b) This Notification was issued as a result of various judgments of this Court wherein the term 'property disputes' was given a wide interpretation.

c) It is well established that the Notification dated 23/3/2000 is an amendment Notification. In view of this, it is imperative to note to the judgment of the Privy Council in the case of (D.R. Fraser & Co. Ltd. v. The Minister of National Revenue), MANU/PR/0113/1948 : A.I.R. 1949 P.C. 36, wherein the Privy Council observed that, 'When an amending act alters the language of the principal statute, the alteration must be taken to have been made deliberately'.

d) Therefore the 2nd Notification was issued with the intention of changing the then existing situation and if despite the amendment the situation continues to be the same, the amendment would be an exercise in futility.

10. In the case of(Bipin Dalpatbhai Shah v. Vasantben Rasilal Zaveri, 2003 (Supp. 2) Bom.C.R. 786(O.S.) : 2001(4) All.M.R. 1, the learned Single Judge referred to the liberal interpretations given to the Notification of 1/10/1994 by K.G. Shah J., Gokhale J. and Nijjar J. in matters decided prior to 23/3/2000 (i.e. The date on which the 2nd Notification was issued) and held that in relation to a testamentary petition filed by a woman, she would be remitted from payment of Court fees insofar as she is the beneficiary in the estate of the deceased.

11. It is vital to note that the learned Single Judge in the case of Bipin Dalpatbhai Shah v. Vasantben Rasilal Zaveri did not take into consideration the change that the Government wanted to bring about by issuing the 2nd Notification and that the decisions that were relied on in the Judgment were ones rendered before the 2nd Notification was issued and as such should not have been relied upon after the 2nd Notification was issued.

12. In (Ramila Rajnikant Kilachand v. Harsh R. Kilachand and Ors.), 2004(6) Bom.C.R. 75, the learned Single Judge held that;

i) The term 'matrimonial matters' as referred to in the Government Notification dated 23/3/2000, includes even such a dispute wherein the husband may not be a party.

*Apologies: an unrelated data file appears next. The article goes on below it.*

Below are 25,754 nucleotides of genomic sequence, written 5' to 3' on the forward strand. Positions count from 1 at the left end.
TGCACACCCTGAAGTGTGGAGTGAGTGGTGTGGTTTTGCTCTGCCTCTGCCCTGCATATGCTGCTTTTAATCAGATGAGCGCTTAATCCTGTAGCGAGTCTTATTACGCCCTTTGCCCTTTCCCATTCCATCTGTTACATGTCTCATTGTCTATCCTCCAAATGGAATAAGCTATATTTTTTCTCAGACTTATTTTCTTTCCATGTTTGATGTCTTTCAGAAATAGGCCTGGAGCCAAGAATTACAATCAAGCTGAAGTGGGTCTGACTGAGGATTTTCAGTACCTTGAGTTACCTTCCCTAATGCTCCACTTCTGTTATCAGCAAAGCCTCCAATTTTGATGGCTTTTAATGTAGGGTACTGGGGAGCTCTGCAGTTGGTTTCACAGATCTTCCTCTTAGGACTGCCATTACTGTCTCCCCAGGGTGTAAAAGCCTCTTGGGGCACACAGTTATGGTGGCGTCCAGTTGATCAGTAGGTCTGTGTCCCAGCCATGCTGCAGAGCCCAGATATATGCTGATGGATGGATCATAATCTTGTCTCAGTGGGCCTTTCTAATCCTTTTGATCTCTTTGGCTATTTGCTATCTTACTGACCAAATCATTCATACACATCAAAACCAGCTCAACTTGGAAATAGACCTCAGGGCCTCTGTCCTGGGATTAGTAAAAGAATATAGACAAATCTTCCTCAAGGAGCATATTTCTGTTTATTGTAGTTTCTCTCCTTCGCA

ii) The terms 'arising out of and 'concerning' matrimonial matters are used not with the intention to restrict but with that if giving a wider meaning to the same.

iii) If a woman files a suit for her share in the property of her deceased husband, she is entitled to claim compensation from payment of Court fees as such a suit falls within the ambit of 'matrimonial matters'

13. The learned Single Judge D.K. Deshmukh J. in the present case, perused through the aforementioned judgment and held that:

i) In order for a dispute to be qualified as one 'arising out of or concerning matrimonial matters', the dispute must necessarily be between parties who are parties to the marriage.

ii) In the absence of the definition of 'matrimonial matters' in either the Notification or the Bombay Court Fees Act (1959), a useful reference may be made to the explanation of the same appearing in sub-section (1) of section 7 of the Family Courts Act, a perusal of which makes it clear that, all matters in relation to which the Family Court has jurisdiction, are matters arising out of disputes between the parties to the marriage.

14. With reference to a petition filed for probate of a Will, the learned Single Judge D.K. Deshmukh, J. was of the view that:

a) Such a petition is never a petition in relation to any dispute concerning any property but is in relation to the validity or otherwise of a Will and can by no stretch of imagination be termed as a petition 'arising out of or concerning matrimonial matters'

b) A testator can name any person, who may or may not be his widow or his relative, as an executor of his Will and therefore merely because in a Will the widow has been named as the executor, would not entitle her to exemption from payment of Court fees.